Performance Management, Broadband Technology, and Restructuring – Econometric Analyses using Linked-Employer-Employee Data

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URI: http://hdl.handle.net/10900/125676
http://nbn-resolving.de/urn:nbn:de:bsz:21-dspace-1256767
http://dx.doi.org/10.15496/publikation-67039
Dokumentart: Dissertation
Date: 2022-03-31
Source: Chapter 2: Working Paper erschienen in: Working Paper 136, University of Tübingen Working Papers in Business and Economics, Chapter 3: Working Paper erschienen als SSRN Working Paper, abrufbar bei SSRN unter https://ssrn.com/abstract=3866643 oder http://dx.doi.org/10.2139/ssrn.3866643
Language: English
Faculty: 6 Wirtschafts- und Sozialwissenschaftliche Fakultät
Department: Wirtschaftswissenschaften
Advisor: Kampkötter, Patrick (Prof. Dr.)
Day of Oral Examination: 2022-03-22
DDC Classifikation: 330 - Economics
Other Keywords:
Performance Management, Performance Management Systems, Targets, Goals, Target Agreements, Performance Appraisals, Appraisal Interviews, Goal Clarity, Procedural Fairness
Broadband Internet, Labor Market Polarization, Internal Organization, Firm Structures, Firm Survival
Restructuring, Educational Upgrading
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Abstract:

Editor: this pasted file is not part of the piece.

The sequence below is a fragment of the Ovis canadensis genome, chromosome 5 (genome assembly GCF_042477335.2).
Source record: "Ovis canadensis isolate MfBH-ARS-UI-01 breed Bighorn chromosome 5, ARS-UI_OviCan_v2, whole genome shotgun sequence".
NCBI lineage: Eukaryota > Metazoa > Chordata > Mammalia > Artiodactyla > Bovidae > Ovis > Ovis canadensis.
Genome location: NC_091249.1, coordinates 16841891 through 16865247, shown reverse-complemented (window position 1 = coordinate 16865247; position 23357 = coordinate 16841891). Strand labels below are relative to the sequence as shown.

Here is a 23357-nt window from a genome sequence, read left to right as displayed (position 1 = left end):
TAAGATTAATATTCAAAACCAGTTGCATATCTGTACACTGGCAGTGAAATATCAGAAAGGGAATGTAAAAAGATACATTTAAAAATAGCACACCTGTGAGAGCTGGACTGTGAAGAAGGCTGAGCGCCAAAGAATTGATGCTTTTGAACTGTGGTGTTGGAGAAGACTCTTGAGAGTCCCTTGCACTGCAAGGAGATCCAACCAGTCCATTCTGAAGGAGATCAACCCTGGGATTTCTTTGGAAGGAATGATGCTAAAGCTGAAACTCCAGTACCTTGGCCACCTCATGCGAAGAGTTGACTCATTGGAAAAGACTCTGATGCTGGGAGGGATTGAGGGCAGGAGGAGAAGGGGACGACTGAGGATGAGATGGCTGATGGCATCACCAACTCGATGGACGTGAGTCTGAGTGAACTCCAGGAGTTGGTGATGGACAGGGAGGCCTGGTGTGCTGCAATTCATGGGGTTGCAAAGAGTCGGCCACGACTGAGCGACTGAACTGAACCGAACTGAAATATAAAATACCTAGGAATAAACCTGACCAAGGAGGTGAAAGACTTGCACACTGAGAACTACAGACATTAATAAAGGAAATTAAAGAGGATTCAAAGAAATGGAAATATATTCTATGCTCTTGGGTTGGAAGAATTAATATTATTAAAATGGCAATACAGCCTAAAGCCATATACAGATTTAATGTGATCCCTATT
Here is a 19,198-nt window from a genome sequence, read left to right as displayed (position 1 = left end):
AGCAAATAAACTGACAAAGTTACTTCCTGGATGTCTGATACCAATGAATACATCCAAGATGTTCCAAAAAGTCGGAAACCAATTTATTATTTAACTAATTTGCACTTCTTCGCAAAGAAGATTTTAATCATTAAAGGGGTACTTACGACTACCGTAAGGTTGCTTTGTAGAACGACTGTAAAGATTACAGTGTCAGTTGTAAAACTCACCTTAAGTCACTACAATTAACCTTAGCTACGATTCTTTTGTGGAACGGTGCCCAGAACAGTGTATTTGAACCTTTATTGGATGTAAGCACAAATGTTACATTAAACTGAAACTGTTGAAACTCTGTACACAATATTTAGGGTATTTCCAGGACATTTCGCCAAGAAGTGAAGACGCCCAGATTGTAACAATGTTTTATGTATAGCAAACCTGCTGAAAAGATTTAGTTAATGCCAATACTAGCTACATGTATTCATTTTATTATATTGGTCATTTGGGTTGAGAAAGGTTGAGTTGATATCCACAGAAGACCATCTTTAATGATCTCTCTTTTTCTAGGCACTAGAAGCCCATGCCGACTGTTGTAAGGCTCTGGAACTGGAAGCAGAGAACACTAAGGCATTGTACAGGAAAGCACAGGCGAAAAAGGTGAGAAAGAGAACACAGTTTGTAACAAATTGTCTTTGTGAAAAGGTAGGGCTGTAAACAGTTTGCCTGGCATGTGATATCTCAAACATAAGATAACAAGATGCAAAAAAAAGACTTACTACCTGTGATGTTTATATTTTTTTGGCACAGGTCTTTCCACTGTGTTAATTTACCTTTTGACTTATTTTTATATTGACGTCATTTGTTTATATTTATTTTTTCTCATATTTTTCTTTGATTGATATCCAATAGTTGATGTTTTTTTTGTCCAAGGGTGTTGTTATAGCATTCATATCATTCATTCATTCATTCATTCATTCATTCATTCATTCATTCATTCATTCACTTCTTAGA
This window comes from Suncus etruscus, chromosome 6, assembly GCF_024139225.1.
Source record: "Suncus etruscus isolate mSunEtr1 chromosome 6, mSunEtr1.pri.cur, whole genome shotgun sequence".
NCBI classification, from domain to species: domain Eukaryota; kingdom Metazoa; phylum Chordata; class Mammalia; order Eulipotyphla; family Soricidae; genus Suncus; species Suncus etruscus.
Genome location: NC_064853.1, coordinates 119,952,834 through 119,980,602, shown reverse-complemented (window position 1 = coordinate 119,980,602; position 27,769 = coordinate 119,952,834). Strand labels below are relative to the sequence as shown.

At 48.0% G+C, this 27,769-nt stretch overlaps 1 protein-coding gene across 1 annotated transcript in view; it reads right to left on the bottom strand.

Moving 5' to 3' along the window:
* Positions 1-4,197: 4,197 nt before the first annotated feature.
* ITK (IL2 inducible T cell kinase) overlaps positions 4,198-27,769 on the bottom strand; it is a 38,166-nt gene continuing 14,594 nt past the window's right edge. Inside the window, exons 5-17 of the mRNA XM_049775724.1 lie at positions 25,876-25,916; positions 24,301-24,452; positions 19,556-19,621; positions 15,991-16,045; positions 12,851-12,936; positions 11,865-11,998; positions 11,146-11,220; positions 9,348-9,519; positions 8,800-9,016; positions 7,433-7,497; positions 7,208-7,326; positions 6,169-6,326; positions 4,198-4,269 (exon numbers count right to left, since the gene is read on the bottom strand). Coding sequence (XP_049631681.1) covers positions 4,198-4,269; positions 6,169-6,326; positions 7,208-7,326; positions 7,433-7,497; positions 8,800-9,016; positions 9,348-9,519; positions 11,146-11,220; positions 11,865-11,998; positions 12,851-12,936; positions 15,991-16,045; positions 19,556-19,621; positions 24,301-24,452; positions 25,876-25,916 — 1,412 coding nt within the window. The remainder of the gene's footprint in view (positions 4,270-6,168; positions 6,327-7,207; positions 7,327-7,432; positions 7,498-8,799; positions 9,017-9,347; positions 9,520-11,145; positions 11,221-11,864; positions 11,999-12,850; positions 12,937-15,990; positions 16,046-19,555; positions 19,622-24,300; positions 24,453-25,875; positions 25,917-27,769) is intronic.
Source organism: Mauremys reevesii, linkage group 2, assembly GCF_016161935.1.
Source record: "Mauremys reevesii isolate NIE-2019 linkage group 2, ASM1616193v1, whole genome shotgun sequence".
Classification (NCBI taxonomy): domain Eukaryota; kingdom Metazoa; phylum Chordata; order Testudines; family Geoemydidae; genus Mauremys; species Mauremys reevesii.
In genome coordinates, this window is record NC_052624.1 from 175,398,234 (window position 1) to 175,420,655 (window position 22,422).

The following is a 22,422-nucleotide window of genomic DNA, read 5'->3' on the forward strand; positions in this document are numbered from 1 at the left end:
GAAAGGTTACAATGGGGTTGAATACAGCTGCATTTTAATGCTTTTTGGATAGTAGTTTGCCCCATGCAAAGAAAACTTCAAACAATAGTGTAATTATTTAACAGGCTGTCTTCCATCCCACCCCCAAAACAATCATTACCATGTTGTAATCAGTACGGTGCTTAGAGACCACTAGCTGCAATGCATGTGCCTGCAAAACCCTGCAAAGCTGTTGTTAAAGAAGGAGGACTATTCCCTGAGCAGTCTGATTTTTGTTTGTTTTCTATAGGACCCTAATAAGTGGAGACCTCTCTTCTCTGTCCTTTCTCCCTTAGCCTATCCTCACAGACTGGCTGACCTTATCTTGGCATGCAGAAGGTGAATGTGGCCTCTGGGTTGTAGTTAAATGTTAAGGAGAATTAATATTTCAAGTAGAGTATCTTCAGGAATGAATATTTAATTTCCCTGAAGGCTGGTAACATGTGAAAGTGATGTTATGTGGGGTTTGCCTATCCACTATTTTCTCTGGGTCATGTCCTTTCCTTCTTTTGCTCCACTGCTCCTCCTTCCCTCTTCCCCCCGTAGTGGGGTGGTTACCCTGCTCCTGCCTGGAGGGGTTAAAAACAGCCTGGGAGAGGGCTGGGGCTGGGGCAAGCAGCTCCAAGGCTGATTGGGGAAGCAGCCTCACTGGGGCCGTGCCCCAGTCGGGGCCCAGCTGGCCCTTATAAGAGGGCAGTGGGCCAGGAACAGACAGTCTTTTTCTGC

Since Coase (1937), various research streams in economics and business have analyzed the questions how and why individuals organize into firms. The different chapters of this thesis con-tribute to different streams of this vast literature but have important aspects in common: all stud-ies analyze individual workers and different worker groups within organizations, and all use large, representative linked-employer-employee panel data sets and panel data methods, in particular fixed effects regressions. Chapter 2 aims at providing generalizable evidence on the way in which a performance management and evaluation process (PMEP) as operationalized by the joint presence of an appraisal interview (AI) and a written target agreement (TA) affects employ-ee engagement. We make use of four waves from the time frame 2012 to 2018 of the Linked Personnel Panel, a large and representative German linked-employer-employee panel data set and employ individual and firm fixed effects regressions. We find a robust positive and statistical-ly significant effect of the PMEP on employee engagement, driven by both the AI and the TA, little to no effect heterogeneity across contextual factors, and mediation of the direct PMEP ef-fect by procedural fairness and goal clarity. The research goal of Chapter 3 is to provide causal evidence on how broadband internet introduction in Brazil has influenced firms’ internal employ-ment structures and whether firms have benefited from these changes. We employ data from 1996 to 2005 matching linked-employer-employee data on the universe of Brazilian firms in state capitals to data on the universe of main distribution frames that distribute internet and telephone signals and exploit a quasi-experimental difference-in-differences setting in conjunction with firm and state-year fixed effects. We find that broadband internet access decreases firm sizes, leads to decreases in firm mortality, and significantly reshapes both the occupational and educational composition of firms. We observe a significant expansion in the share of managers and labor market polarization both for occupational and educational groups, such that that layers at the very top and bottom of the occupational and educational pyramids expand, while intermediate layers decrease in terms of employment shares. Chapter 4 finally evaluates how relocation and separation restructuring measures influence within-firm labor structures and workers remaining in the restructuring firm. In this chapter, I use the 2009 to 2017 waves of the German linked-employer-employee LIAB data and employ firm fixed effects regressions in conjunction with a large set of contemporary and lagged control variables. My findings show substantial decreases in firm size, no effects on wages, expansions in the shares of managers, high-educated workers and workers with relatively high occupational positions and workers conducting complex tasks, while the shares of workers with lower positions in the occupational and educational hierarchies conducting less complex tasks decline.

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